Released: December 21, 2017
The Roundtable on Obesity Solutions held a workshop in Washington, DC, titled “The Challenge of Treating Obesity and Overweight: A Workshop.” The workshop featured invited presentations and discussions that explored what is known about current obesity treatment approaches and the challenges involved in implementing them, including their effectiveness (and how “success” is defined); payment for services; training of the workforce that provides the services; and health equity issues involved in treatment.
Advancing Obesity Solutions Through Investments in the Built ...
Released: December 14, 2017
The built environment—the physical world made up of the homes, buildings, streets, and infrastructure within which we all live, work, and play—underwent changes during the 20th and 21st centuries. These changes contributed to a sharp decline in physical activity and affected access to healthy foods, which have added to the weight gain observed among Americans in recent decades.
Strategies to Limit Sugar-Sweetened Beverage Consumption ...
Released: December 13, 2017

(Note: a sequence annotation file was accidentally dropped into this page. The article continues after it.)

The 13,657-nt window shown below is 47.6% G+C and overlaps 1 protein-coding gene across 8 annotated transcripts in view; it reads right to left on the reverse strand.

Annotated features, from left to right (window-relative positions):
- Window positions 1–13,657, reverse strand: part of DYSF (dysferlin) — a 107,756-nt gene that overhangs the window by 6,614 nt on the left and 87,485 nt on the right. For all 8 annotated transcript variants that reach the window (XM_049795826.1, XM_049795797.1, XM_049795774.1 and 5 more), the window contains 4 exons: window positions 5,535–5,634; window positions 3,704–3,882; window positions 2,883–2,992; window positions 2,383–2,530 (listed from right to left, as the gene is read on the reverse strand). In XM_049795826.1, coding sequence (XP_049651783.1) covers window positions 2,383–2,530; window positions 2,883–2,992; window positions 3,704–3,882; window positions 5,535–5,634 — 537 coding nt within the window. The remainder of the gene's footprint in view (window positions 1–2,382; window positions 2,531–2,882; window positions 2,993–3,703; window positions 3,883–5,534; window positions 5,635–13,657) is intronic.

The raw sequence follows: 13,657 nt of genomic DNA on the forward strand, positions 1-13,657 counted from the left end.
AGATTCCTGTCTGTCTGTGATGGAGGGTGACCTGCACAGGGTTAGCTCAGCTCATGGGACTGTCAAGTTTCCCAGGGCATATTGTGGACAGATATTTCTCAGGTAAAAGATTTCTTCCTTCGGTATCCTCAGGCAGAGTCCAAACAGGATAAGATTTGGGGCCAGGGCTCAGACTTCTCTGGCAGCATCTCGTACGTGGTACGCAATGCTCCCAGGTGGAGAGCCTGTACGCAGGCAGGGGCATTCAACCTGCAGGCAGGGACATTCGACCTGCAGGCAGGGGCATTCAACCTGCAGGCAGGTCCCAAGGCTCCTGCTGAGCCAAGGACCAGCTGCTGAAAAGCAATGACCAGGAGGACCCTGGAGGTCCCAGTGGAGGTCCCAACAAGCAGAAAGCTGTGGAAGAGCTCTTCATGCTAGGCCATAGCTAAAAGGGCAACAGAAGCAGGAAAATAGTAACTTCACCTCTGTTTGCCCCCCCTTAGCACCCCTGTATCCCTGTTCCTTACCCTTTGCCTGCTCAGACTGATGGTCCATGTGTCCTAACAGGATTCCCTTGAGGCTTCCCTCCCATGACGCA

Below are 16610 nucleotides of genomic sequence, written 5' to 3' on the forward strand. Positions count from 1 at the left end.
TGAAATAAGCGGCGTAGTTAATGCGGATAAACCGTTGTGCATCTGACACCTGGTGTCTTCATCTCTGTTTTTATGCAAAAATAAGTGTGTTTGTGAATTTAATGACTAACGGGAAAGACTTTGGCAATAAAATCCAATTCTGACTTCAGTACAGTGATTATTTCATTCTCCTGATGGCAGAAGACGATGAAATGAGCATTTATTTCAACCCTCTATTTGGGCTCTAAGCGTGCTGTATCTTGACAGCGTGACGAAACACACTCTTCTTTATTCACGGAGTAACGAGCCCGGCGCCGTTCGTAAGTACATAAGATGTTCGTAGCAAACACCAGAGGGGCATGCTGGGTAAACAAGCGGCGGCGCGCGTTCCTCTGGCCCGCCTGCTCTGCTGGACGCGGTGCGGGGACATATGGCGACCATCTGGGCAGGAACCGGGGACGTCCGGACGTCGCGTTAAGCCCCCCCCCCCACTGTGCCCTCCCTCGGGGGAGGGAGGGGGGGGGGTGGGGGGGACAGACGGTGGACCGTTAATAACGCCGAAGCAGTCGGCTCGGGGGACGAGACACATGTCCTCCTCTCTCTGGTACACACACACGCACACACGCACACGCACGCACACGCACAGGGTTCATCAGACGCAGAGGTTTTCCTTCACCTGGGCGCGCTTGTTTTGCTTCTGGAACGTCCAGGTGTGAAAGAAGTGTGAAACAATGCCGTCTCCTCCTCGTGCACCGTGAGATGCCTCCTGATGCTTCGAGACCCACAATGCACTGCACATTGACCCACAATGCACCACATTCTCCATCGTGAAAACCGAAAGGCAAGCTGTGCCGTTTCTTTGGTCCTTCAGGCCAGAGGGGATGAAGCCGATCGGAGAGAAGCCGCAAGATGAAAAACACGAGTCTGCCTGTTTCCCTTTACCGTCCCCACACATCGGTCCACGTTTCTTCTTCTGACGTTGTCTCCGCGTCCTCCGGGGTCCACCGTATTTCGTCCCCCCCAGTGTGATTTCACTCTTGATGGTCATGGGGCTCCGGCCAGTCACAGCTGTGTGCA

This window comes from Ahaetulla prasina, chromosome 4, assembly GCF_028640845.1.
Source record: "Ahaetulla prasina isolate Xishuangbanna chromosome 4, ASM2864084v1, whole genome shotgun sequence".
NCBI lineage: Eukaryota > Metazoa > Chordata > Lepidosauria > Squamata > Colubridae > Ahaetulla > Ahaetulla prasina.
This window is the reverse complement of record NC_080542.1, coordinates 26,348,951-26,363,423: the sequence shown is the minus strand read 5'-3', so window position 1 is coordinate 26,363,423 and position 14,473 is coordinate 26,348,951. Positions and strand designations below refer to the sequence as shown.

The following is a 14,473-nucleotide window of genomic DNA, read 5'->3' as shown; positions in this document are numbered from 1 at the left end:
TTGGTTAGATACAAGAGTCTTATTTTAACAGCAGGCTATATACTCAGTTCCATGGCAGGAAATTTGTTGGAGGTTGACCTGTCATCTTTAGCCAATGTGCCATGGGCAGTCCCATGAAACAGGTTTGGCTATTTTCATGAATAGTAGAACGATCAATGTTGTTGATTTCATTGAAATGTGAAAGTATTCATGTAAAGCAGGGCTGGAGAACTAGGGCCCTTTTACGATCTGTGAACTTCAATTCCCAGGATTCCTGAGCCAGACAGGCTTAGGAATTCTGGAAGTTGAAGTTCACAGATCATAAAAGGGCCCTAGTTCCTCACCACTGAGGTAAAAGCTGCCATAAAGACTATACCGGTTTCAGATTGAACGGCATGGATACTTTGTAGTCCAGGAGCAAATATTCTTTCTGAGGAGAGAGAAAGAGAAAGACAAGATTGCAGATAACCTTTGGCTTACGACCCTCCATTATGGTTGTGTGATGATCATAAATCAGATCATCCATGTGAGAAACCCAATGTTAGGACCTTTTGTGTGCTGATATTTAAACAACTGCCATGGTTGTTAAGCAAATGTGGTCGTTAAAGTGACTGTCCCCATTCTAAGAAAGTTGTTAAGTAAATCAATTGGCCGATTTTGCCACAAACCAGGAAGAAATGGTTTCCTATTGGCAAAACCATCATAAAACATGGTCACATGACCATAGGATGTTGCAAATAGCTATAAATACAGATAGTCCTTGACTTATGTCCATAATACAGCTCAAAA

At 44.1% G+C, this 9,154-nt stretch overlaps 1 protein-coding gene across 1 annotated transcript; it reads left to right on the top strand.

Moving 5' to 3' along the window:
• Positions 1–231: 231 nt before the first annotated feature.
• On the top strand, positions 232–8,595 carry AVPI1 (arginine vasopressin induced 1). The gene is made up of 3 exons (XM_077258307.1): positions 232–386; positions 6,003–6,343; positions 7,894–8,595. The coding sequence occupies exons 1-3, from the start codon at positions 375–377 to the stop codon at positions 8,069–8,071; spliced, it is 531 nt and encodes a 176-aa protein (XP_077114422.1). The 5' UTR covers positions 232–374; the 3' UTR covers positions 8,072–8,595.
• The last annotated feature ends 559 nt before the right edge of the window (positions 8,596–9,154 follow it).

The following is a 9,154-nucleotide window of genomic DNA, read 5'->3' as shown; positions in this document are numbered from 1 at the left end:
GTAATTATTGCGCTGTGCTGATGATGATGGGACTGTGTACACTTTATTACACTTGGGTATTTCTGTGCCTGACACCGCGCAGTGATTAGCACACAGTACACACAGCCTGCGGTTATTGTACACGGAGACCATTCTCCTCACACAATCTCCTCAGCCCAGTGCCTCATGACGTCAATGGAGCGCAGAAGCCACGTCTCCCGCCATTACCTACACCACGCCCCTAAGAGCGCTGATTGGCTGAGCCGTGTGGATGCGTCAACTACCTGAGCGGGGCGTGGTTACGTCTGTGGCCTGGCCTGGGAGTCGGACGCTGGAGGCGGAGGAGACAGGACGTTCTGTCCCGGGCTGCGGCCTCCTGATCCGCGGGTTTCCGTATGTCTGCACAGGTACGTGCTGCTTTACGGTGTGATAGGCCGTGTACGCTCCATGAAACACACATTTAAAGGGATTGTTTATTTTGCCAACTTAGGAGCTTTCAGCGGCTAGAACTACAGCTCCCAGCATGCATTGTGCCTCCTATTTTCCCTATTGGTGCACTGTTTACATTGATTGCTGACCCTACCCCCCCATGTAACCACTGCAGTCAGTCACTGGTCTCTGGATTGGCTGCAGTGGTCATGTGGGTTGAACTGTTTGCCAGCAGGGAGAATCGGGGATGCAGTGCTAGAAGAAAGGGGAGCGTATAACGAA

On June 21–22, 2017, the Food and Nutrition Board convened A Workshop on Strategies to Limit Sugar-Sweetened Beverage Consumption in Young Children: Evaluation of Federal, State, and Local Policies and Programs, in Washington, DC.
Combating Antimicrobial Resistance: A One Health Approach ...
Released: December 08, 2017
To build on previous work, to explore developments since the last workshop was convened, and to help parlay knowledge into immediate action, an ad hoc planning committee, under the auspices of the Forum of Microbial Threats at the National Academies, planned a 2-day public workshop Combating Antimicrobial Resistance: A One Health Approach to a Global Threat. The workshop explored issues of antimicrobial resistance through the lens of One Health, which is a collaborative approach of multiple disciplines—working locally, nationally, and globally—for strengthening systems to counter infectious diseases and related issues that threaten human, animal, and environmental health, with an end point of improving global health and achieving gains in development.